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Ravished by Beauty: The Surprising Legacy of Reformed Spirituality

Overview

In this novel exploration of Reformed spirituality, Belden C. Lane uncovers a "green theology" that celebrates a community of jubilant creatures of all languages and species. Lane reveals an ecologically sensitive Calvin who spoke of himself as ''ravished'' by the earth's beauty. He speaks of Puritans who fostered a ''lusty'' spirituality in which Christ figured as a lover who encouraged meditation on the wonders of creation. He presents a Jonathan Edwards who urged a sensuous ...

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Ravished by Beauty: The Surprising Legacy of Reformed Spirituality

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Overview

In this novel exploration of Reformed spirituality, Belden C. Lane uncovers a "green theology" that celebrates a community of jubilant creatures of all languages and species. Lane reveals an ecologically sensitive Calvin who spoke of himself as ''ravished'' by the earth's beauty. He speaks of Puritans who fostered a ''lusty'' spirituality in which Christ figured as a lover who encouraged meditation on the wonders of creation. He presents a Jonathan Edwards who urged a sensuous ''enjoyment'' of God's beauty as the only real way of knowing God.

Lane argues for the ''double irony'' of Reformed spirituality, showing that Calvinists who often seem prudish and proper are in fact a people of passionate desire. Similarly, Reformed Christians who appear totally focused on divine transcendence turn out at times to be closet nature mystics, exulting in God's glory everywhere. Lane also demonstrates, however, that a spirituality of desire can be derailed, ending in sexual excess and pantheism. Ecologically, holy longing can be redirected from a contemplation of God's splendor in the earth's beauty to a craving for land itself, resulting in disastrous misuse of its resources.
Between the major chapters of the book are engaging personal essays drawn from the author's own love of nature as a Reformed Christian, and providing a thoughtful discussion of contemporary issues of species diversity and the honoring of an earth community.

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Editorial Reviews

Publishers Weekly
Lane scores on every shot. He awakens a thesis that the 16th-century Reformers desired a God whose beauty is reflected "generously (and flagrantly) in the world of nature." He rescues founders of Reformed spirituality, like John Calvin, and successors, like Jonathan Edwards, from brimstoned clichés. Lane, who teaches theology at Saint Louis University, broadens the image of Edwards considerably beyond the narrow legacy of the Puritan preacher's famous sinners' sermon: Edwards cared less about a vengeful God than a beautiful one who could be known through all five senses in nature. Lane asserts that Calvin is not a sexless citrus-sucker but a man of sensuous language, pleasure, and theology. Lane demonstrates, too, the legacy of these pastors and their contemporaries in poetry and politics; he cites modern environmental theologians and ethicists with roots in Reformed spirituality. Strengthening connections to contemporary sensibilities, Lane interleaves his personal essays with his commentary. In addition to rich quotes from others, Lane offers his own memorable thoughts, his words elegant as brocade in color and texture, scholarly but never stultifying. (May)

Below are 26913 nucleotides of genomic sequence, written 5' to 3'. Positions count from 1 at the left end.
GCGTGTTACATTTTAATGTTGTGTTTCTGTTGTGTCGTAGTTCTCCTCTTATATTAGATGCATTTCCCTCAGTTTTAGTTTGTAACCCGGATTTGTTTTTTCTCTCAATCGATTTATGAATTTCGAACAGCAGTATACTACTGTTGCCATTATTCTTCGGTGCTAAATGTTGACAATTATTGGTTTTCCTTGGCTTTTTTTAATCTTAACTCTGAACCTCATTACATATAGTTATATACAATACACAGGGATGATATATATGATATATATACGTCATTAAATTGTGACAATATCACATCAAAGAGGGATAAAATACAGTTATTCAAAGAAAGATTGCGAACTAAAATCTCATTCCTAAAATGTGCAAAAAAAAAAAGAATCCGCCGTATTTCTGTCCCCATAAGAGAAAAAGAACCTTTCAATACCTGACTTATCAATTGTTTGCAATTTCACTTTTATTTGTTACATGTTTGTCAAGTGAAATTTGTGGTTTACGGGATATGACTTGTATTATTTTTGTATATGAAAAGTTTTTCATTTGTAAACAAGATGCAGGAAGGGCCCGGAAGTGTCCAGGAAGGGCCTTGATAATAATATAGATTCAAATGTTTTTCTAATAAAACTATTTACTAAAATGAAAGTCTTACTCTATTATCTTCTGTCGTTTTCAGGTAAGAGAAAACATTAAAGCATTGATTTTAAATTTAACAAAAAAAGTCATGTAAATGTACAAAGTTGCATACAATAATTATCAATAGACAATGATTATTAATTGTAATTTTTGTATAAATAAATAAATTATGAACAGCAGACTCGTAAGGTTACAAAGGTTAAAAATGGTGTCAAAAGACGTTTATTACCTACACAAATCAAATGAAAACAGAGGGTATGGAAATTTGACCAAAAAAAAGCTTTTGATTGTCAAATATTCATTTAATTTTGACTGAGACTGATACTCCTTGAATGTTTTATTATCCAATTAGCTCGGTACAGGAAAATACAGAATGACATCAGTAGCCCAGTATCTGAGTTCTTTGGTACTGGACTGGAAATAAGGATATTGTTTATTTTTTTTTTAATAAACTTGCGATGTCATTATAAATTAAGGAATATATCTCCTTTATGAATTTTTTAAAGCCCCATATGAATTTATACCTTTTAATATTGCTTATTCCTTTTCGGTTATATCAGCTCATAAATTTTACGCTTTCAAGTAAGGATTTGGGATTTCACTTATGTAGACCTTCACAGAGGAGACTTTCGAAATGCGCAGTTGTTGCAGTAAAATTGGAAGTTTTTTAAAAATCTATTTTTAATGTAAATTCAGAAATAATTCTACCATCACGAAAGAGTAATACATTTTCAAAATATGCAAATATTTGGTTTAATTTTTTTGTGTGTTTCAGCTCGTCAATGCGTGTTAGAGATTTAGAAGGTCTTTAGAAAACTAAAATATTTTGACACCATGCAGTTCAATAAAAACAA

From the Publisher
"Lane scores on every shot . . . In addition to rich quotes from others, Lane offers his own memorable thoughts, his words elegant as brocade in color and texture, scholarly but never stultifying."—Publishers Weekly

"I love this book—a serious work of theology whose language celebrates and mediates the ravishing beauty of a world shot through with the glory of God."—Marcus Borg, author of The Heart of Christianity and Speaking Christian

"Belden Lane has provided a contemporary spiritual theology perfectly suited to the restless longings of our consumer culture. Rereading Calvin and Edwards, he finds neglected (and surprising) resources in the Reformed tradition for seeing creation as a rich and wild theater of fulfilled desires. In the process he teaches the reader to share creation's passionate and conflicted yearning for God, and to join its praise of God's loveliness."—William Dyrness, Professor of Theology and Culture, Fuller Theological Seminary

"Exemplary! Christianity's ecological phase requires Earth-honoring retrieval and recasting of its deep traditions. Lane brings to the task a good historian's unflinching honesty as well as the pilgrim's personal passion. The result is Reformed spirituality transformed by its own strong sense of God's presence amid streams of earthly beauty across 'landscapes of desire.' A timely ecumenical gift."—Larry Rasmussen, Reinhold Niebuhr Professor Emeritus of Social Ethics, Union Theological Seminary, New York